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What makes good bass sound?

Discussion in 'Miscellaneous [BG]' started by Skorzen, Apr 10, 2002.

  1. Skorzen


    Mar 15, 2002
    Springfield MA
    I am talking about in a group here and not solo. I have heard of basses where they sound incredible alone but when in a group the sound is lost. I have worked PA for awhile and know that many factors affect sound the biggest being the group and then the room (assuming a good PA system). I have found recently that I tried playing my new Steinberger Spirit with cheep passive emg select pickups at church instead of my Ibanez ATK. The bass with the cheep pickups sounded great in the group when alone the sound was fairly uninspiring, not bad but not great. Alone I think the ATK sounds better but in the group I think the Steinberger may be the better sounding bass. So the question is what makes good usable tone that is not lost in a group?

  2. LiquidMidnight


    Dec 25, 2000
    I think that there are many factors, but it all comes down to how you have your amp/pa's eq set. Certain settings might sound great by theirselves but won't cut through in a mix. I find that if you are up against distorted guitars and a heavy drummer, more mid and highs help cut through. If you are in a more mellow situation, or you have more sonic room to expand, boosted lows and boosted highs sound good. You basically have to expierement in each situation.
  3. ldiezman


    Jul 11, 2001
    Well.. You can get a crappy bass come through the mix in a band.. but is it the sound you want? If i were to have a bass that had great sound but didn't cut through the mix of a band.. I'd get a bigger amp....

    I also have but don't use any more, a steinberger Spirit bass. I had real trouble with it comming through the mix. It doesn't sound great in recordings either.. I use my Ray 5 for everything now, it sounds great for solo, in a group.. it fits my needs perfectly imo :)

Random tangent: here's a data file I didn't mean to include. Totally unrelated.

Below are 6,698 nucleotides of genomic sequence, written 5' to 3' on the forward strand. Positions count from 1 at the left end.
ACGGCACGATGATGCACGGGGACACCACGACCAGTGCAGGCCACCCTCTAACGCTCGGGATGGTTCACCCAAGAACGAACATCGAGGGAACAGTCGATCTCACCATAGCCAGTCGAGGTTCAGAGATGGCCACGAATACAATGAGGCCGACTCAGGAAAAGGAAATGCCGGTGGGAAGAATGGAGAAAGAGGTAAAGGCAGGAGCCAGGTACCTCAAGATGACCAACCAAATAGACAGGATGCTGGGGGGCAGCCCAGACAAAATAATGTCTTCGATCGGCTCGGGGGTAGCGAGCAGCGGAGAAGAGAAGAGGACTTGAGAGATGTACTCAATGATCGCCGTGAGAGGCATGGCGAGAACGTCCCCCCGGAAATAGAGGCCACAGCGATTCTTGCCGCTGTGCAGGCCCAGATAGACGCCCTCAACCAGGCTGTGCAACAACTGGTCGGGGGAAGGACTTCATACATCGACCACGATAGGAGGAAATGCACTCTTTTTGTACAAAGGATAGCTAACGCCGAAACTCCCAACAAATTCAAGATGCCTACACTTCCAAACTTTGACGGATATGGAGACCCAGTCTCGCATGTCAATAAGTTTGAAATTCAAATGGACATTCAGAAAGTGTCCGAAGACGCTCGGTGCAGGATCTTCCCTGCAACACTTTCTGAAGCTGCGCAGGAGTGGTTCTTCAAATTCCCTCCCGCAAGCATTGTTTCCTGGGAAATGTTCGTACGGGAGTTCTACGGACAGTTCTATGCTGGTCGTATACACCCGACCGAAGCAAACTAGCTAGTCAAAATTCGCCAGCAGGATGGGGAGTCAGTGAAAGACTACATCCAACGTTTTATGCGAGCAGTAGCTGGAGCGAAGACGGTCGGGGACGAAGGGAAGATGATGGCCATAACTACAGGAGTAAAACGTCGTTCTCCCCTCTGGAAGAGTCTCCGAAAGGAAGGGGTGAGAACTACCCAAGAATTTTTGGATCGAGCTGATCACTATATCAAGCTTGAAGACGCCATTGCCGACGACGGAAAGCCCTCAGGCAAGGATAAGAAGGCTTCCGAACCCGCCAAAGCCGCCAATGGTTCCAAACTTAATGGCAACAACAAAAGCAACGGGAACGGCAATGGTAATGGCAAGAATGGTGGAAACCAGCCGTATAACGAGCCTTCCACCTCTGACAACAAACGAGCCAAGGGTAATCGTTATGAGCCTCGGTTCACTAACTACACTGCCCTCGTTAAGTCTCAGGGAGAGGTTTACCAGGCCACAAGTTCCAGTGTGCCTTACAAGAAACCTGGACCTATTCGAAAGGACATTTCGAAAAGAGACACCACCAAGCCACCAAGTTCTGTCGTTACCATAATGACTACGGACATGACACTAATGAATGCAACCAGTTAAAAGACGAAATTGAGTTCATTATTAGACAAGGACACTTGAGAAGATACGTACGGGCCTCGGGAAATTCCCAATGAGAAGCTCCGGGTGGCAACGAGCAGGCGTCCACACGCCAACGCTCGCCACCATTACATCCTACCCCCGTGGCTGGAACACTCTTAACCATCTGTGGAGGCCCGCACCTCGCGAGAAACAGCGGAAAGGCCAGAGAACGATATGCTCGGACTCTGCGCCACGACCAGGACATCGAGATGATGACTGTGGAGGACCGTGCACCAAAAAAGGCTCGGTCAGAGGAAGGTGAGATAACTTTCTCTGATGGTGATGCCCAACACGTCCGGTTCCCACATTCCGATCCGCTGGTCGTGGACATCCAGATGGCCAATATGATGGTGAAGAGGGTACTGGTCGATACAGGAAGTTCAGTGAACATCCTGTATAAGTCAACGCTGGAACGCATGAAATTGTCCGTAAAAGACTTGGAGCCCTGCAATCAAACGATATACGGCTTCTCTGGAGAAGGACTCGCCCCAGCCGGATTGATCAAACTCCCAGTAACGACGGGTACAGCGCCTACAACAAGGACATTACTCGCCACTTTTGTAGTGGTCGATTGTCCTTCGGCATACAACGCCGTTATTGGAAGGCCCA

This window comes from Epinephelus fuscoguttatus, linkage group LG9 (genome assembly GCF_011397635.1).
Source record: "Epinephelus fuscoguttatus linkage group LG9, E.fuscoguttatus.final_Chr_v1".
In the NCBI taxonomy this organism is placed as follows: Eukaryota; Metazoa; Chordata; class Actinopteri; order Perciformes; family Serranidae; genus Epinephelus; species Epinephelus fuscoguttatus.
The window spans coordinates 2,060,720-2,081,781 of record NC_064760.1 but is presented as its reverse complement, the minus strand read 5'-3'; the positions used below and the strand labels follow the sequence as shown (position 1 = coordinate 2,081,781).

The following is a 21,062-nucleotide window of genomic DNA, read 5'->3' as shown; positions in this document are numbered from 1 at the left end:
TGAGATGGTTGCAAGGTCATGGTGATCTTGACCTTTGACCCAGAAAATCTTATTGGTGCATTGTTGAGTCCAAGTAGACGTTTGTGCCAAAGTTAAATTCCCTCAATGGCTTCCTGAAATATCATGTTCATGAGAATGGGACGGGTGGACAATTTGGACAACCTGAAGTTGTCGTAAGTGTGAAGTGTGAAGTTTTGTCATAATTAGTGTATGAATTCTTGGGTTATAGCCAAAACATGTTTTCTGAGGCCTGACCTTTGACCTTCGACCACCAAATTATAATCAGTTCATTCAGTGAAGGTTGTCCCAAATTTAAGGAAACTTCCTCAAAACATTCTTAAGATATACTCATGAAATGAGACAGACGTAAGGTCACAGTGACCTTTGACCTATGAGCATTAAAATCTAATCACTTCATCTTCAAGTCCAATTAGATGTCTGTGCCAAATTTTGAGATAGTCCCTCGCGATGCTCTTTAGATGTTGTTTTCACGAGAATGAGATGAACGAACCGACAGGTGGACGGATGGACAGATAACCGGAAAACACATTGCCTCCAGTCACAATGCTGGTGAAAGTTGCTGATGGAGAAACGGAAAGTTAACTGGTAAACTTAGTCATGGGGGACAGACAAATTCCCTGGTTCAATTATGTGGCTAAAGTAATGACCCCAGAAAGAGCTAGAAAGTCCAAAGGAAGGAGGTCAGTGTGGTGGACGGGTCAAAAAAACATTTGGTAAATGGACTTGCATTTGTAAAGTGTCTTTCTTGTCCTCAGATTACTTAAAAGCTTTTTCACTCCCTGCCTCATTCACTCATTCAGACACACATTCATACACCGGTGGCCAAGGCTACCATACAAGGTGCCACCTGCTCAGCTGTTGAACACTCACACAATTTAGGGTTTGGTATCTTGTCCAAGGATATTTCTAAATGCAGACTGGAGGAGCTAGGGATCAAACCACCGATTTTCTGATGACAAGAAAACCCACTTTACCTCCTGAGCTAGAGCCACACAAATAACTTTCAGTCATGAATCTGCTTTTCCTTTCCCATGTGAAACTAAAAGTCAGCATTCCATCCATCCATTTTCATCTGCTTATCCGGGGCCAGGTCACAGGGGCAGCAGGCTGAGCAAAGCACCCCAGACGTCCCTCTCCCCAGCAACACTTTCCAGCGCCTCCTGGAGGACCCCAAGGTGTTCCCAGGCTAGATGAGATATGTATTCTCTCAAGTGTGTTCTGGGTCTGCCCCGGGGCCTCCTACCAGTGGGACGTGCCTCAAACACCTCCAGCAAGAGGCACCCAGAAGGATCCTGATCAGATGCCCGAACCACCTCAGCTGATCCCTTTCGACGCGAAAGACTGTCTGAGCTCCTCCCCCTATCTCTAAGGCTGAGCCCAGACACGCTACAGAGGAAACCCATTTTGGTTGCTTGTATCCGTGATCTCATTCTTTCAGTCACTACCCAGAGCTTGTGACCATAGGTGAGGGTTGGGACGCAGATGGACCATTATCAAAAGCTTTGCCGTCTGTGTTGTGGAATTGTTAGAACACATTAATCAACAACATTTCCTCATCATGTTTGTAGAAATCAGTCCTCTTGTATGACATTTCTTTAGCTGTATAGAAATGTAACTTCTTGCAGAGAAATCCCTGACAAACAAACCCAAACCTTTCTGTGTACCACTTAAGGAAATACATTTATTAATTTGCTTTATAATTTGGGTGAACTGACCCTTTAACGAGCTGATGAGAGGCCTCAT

but again What sounds good is all subjective.
    its also about how you have your eq set. Can't believe i almost forgot about that
  4. JazznFunk


    Mar 26, 2000
    Asheville, NC
    The biggest thing to think about is EQ. I suggest listening to the band play without you and hearing where the majority of their frequencies lie. That way, you can tune your amp to the room and the rest of the band. Also, Keep your volume all the way up on the bass. This gets the hottest and most punchy signal to the amp at all times, which goes a long way in making your bass cut through. Additionally, at least in my experience, the more you turn your amp up, cut the bass back a bit on either the bass itself (if you have active EQ) or on the amp, and if necessary, add mids. The added volume will increase your cut-through factor in the group naturally, and cutting the bass back will tighten up the bottom end while cutting back the boominess factor.

    This advice comes from someone who plays with a really midrangy tone with a thick bottom end, so it may or may not be applicable. I suggest these things because everyone I've ever played with, in a variety of situations, has never once asked me to change my sound. So there's at least something that might be applicable. :)
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